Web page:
You can use MultiPoint Manager to create accounts for every user on every computer running MultiPoint Server.
For example, if you plan to assign users to a specific computer running MultiPoint Server, you might create four local user accounts on Computer A (user01, user02, user03, and user04) and four local user accounts on Computer B (user05, user06, user07, and user08). In this scenario, users 01-04 can log on to Computer A from any station that is connected to it; however, they cannot log on to Computer B. The same is true for users 05-08, who would be able to log on only to Computer B, but not to Computer A. Depending on the specific deployment environment, this can be acceptable or even desirable.
However, if every user must be able to log on to any of the computers running MultiPoint Server, a local user account must be created for each user on each computer that is running MultiPoint Server. Choosing to manage users in this manner introduces certain complexities. For example, if user01 logs on to Computer A on Monday and saves a file in the Documents folder, and then the user logs on to Computer B on Tuesday, the file that was saved in the Documents folder on Computer A will not be accessible on Computer B.
Additionally, if a user has accounts on Computer A and Computer B, there is no way to automatically synchronize the passwords for the accounts. This can result in users having difficulty logging on should the account password be changed on one computer, but not the other. You can simplify user account management in this kind of network environment by assigning each user to a single computer that is running MultiPoint Server. This way, the user can log on to any of the stations that are associated with that computer and access the appropriate files.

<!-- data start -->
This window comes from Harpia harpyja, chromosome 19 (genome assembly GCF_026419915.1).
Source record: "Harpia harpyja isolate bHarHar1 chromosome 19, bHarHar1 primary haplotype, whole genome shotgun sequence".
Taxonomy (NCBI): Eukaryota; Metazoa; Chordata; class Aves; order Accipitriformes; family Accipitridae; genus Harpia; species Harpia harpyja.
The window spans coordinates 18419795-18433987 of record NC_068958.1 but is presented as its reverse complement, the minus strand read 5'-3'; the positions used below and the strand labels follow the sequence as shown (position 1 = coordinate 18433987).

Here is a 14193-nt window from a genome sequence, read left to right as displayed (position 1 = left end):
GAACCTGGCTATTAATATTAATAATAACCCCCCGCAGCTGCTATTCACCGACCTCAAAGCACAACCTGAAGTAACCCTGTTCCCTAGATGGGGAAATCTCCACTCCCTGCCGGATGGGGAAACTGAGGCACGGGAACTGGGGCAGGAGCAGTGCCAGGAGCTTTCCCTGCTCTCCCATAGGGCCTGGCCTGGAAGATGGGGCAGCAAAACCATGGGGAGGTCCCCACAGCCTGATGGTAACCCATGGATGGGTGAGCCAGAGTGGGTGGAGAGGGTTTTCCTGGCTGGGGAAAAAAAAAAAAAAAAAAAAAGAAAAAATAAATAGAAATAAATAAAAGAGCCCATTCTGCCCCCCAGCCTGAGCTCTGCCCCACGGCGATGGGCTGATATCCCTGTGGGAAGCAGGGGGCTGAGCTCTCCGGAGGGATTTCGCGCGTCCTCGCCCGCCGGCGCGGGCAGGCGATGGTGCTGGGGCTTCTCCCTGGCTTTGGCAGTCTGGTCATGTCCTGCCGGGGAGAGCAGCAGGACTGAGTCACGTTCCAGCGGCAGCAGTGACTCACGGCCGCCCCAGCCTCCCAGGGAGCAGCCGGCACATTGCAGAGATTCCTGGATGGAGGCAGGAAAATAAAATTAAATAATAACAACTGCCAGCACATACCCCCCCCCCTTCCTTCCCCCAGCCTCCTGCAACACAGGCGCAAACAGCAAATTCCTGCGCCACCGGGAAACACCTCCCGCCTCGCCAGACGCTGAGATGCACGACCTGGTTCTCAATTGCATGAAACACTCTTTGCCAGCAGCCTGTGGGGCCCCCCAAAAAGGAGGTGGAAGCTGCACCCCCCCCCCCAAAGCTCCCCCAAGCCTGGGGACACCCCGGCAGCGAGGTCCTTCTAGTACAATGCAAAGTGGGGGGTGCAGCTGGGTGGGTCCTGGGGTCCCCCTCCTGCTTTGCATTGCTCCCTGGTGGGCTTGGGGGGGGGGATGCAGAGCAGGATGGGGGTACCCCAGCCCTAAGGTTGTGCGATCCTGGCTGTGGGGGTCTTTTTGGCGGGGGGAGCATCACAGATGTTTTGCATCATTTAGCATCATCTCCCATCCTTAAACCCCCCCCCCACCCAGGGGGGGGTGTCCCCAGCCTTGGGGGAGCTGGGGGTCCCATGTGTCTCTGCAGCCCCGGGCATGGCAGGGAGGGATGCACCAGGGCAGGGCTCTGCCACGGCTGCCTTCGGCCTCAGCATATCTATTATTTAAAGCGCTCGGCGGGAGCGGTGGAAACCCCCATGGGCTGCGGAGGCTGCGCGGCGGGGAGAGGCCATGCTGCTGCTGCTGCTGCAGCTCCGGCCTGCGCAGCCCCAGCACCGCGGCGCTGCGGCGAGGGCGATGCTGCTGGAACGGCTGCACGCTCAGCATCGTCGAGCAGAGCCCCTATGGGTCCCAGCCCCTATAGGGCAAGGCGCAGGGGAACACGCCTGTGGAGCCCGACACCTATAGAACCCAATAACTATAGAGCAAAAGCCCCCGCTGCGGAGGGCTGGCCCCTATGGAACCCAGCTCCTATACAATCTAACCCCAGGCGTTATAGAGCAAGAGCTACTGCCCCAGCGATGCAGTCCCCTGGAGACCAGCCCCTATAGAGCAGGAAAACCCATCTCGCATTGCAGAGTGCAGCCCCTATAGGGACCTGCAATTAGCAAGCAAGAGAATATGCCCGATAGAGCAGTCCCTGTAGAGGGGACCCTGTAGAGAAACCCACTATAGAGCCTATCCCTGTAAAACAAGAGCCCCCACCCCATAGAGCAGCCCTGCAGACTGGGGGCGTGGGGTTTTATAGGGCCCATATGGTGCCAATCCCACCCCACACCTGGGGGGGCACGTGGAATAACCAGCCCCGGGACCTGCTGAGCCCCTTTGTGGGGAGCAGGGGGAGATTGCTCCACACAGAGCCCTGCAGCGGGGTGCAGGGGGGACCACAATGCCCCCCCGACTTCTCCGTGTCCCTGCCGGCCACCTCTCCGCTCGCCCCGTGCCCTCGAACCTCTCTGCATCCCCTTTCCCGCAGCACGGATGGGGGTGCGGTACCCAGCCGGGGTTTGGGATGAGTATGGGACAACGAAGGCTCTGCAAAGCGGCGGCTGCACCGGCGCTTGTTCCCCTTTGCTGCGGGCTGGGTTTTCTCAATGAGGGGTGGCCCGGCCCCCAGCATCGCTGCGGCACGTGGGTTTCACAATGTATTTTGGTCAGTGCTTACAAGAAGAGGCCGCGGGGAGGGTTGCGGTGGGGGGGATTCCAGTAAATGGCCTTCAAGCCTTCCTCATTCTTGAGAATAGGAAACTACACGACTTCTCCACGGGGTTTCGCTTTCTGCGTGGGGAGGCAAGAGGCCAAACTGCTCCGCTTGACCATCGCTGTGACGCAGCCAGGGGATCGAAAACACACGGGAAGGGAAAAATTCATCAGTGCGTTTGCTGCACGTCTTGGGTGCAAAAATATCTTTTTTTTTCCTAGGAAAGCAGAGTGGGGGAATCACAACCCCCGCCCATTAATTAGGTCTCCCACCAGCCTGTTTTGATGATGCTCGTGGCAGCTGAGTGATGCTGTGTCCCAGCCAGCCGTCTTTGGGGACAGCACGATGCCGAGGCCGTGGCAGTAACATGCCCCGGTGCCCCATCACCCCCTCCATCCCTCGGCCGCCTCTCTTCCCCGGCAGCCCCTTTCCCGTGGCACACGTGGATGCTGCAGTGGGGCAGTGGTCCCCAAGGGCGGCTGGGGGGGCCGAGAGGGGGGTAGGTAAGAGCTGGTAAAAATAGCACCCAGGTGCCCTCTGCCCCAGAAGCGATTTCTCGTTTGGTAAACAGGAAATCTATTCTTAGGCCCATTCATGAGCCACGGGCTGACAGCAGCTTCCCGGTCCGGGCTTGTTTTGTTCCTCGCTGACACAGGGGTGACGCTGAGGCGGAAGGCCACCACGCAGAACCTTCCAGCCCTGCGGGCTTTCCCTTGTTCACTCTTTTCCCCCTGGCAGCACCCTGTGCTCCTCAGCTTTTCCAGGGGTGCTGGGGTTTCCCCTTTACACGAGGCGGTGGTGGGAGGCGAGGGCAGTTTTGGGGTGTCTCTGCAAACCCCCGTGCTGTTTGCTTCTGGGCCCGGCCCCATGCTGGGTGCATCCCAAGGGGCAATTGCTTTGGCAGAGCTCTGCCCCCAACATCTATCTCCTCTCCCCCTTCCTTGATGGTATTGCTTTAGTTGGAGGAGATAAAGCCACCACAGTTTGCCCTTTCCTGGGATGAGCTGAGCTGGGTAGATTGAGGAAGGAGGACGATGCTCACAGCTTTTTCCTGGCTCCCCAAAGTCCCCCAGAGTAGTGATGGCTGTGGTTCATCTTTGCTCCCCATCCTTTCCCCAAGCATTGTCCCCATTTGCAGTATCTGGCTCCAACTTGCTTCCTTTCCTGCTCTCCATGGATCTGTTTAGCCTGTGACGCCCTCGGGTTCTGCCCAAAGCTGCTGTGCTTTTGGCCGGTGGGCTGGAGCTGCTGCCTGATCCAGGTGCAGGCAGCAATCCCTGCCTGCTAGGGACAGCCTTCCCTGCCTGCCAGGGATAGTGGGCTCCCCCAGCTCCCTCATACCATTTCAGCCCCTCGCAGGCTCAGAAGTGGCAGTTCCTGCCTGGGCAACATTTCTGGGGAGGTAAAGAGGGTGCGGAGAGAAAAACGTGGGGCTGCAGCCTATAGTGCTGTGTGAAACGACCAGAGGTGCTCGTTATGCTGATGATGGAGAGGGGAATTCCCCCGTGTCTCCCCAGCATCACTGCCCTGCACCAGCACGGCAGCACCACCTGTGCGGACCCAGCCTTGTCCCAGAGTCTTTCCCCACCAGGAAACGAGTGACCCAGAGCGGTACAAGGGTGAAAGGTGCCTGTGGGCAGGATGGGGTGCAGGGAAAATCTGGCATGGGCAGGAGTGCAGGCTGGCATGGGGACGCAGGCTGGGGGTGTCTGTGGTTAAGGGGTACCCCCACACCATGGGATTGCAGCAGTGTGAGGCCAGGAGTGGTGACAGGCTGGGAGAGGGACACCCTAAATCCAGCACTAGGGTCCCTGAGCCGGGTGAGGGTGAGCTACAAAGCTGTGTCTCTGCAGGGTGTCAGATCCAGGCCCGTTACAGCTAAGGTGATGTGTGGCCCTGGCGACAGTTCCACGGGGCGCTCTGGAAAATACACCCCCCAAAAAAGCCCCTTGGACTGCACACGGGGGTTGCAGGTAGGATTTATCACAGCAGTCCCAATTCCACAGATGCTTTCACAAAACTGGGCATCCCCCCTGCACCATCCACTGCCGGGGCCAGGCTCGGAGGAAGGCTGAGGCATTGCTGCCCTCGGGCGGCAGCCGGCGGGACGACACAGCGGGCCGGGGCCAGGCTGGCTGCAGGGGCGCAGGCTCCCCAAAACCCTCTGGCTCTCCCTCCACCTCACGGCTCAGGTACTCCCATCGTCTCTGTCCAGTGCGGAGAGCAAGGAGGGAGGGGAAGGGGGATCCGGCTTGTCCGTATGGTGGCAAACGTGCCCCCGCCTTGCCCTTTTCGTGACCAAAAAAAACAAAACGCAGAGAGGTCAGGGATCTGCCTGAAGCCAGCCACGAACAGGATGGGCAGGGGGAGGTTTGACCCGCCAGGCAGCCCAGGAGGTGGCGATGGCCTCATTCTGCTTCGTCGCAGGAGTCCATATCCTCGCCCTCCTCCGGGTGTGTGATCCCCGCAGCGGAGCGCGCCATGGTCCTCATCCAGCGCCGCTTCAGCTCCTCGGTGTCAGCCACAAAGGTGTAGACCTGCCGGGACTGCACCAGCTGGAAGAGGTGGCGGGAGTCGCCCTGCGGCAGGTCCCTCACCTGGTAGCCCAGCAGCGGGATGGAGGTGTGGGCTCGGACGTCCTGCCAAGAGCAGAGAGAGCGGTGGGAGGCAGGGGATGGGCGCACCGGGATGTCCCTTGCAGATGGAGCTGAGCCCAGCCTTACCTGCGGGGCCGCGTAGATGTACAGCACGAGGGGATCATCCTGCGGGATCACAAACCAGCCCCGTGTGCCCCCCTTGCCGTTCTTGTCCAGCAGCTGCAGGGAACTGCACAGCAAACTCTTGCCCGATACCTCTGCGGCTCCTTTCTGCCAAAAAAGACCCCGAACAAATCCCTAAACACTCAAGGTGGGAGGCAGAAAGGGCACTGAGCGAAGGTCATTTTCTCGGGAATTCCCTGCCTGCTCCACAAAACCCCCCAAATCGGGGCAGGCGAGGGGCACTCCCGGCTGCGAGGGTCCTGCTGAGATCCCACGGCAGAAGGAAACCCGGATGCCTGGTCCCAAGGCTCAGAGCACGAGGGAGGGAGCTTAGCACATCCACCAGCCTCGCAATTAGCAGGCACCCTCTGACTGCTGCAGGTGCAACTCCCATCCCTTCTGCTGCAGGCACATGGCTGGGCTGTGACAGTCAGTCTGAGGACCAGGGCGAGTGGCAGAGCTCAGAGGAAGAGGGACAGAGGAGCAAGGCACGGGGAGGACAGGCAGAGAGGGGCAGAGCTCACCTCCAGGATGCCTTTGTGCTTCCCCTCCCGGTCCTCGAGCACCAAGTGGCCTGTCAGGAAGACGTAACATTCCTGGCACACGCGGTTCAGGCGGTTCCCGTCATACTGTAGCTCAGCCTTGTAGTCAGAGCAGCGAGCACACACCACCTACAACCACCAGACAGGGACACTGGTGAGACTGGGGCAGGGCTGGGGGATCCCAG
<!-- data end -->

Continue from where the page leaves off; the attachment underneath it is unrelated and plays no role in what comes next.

Domain environments are common in large network environments that include multiple servers. For example, you might join one or more computers running the Windows MultiPoint Server 2012 Premium to a domain, and then use Microsoft Active Directory to manage user accounts that can be accessed from any computer in the domain. This allows for individual domain user accounts to be created and accessed from any station in any MultiPoint Server system that is joined to the domain.
Only Windows MultiPoint Server 2012 Premium supports joining a domain; computers running Windows MultiPoint Server 2012 Standard cannot join a domain.
When you deploy MultiPoint Server in a domain environment, there are several factors to consider:
If domain accounts are used, they cannot be managed from MultiPoint Manager.
By default, MultiPoint Server is configured to give each user permission to log on to only one station at a time. If you decide to allow users to log on to multiple stations at the same time using a single account, you can use the Edit Server Settings option in MultiPoint Manager.
The location of domain controllers may affect the speed and reliability with which users will be able to authenticate with the domain and locate resources.
Windows MultiPoint Server 2012 has the ability to log on to multiple stations on the same computer simultaneously using a single user account. This feature is useful in environments where users are not given unique user names, and where using a single user account can simplify the management of the MultiPoint Server system.